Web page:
Appearing at the New York International Automobile Show in the spring of 1956, the 93 also played its part of the next evolutionary step for the Saab Motor Company.

Bearing an extreme resemblance to its predecessor, the 92, this time around the Saab 93 came fitted with a three-cylinder engine, although it remained a two-stroke that required mixing of oil and gas.

Displacement was actually a bit smaller than the former two-cylinder, while horsepower remained about the same, but it offered smoother operation as well as improved economy.

In an attempt to rid the 93 of the tendency to oversteer observed over the year in the 92, Saab engineers provided the car’s suspension with an overdue revamp, switching from torsion bars to coil springs.

The redesign meant that the car’s front suspension remained independent, using transverse links and a stabiliser bar along with its coil springs.

Instead, the back end used a U-shaped tubular, rigid axle and trailing arms with the coil springs.  As a result of the makeover, the 93's track increased by almost two inches.  

As part of their relentless policy to continuously update their only model, in late September 1957 Saab released the 93B version, with the most significant cosmetic update being the final phasing out of the two-piece windshield fitted on the 92 and 93 since its launch. 

In its place came a decidedly more modern one-piece windshield.

Apart from the windscreen change the overall appearance of the Saab 93 was similar to the Type 92, apart from a modified nose, and a slightly flatter front panel.

The Saab 93   was fitted with a much narrower and taller square mesh pattern central grille, which tapered inwards at the top accompanied by twin side "grilles." each with two horizontal aluminium slats that stretched outward below the headlamps.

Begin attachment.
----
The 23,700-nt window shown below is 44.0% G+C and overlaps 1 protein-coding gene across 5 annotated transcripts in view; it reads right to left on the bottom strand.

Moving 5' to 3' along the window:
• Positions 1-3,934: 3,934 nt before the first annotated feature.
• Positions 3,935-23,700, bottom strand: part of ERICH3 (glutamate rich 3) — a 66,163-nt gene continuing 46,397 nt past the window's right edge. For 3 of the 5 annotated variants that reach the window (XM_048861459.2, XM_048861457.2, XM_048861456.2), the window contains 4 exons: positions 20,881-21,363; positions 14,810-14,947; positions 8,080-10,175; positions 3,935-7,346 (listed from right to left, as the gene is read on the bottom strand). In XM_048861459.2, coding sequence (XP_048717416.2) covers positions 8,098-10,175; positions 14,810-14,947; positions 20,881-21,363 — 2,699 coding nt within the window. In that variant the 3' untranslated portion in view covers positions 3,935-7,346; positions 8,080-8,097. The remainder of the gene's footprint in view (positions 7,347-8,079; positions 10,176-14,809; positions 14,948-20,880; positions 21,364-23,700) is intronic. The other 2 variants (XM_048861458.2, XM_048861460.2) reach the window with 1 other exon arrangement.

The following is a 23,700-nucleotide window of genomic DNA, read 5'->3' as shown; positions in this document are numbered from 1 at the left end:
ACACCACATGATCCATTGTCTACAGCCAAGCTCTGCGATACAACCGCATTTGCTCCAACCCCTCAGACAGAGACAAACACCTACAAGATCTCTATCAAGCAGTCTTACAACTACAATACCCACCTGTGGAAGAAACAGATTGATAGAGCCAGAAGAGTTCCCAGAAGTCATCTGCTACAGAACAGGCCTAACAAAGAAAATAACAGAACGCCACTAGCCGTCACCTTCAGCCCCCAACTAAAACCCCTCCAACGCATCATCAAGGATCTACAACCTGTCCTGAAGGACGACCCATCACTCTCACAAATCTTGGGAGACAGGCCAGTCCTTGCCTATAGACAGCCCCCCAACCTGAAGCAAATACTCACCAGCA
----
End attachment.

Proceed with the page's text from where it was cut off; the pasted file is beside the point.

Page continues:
Standard equipment for the 93 included heater/defroster, dual horns, dual wipers, ceiling lights, chrome-plated bumpers, twin sun visors, and draft shields at the windows.

Showing their increasing attention to increasing safety standards, the 93b became the first Saab to offer the option of a two-point seatbelt.

Saab's hood was hinged at the front and could be removed completely for access to engine space, as the 93's engine. Clutch, gearbox, and differential consisted of a single unit and could easily be lifted out of the car.

As before, the column-shift gearbox provided access to three forward speeds which could be shifted between second and third gear without the driver needing to press their foot on the clutch.

In June 1959 Saab introduced a workhorse two-door station wagon, the first introduction of a new model since the Saab 92 Sedan launch more than a decade previously.  

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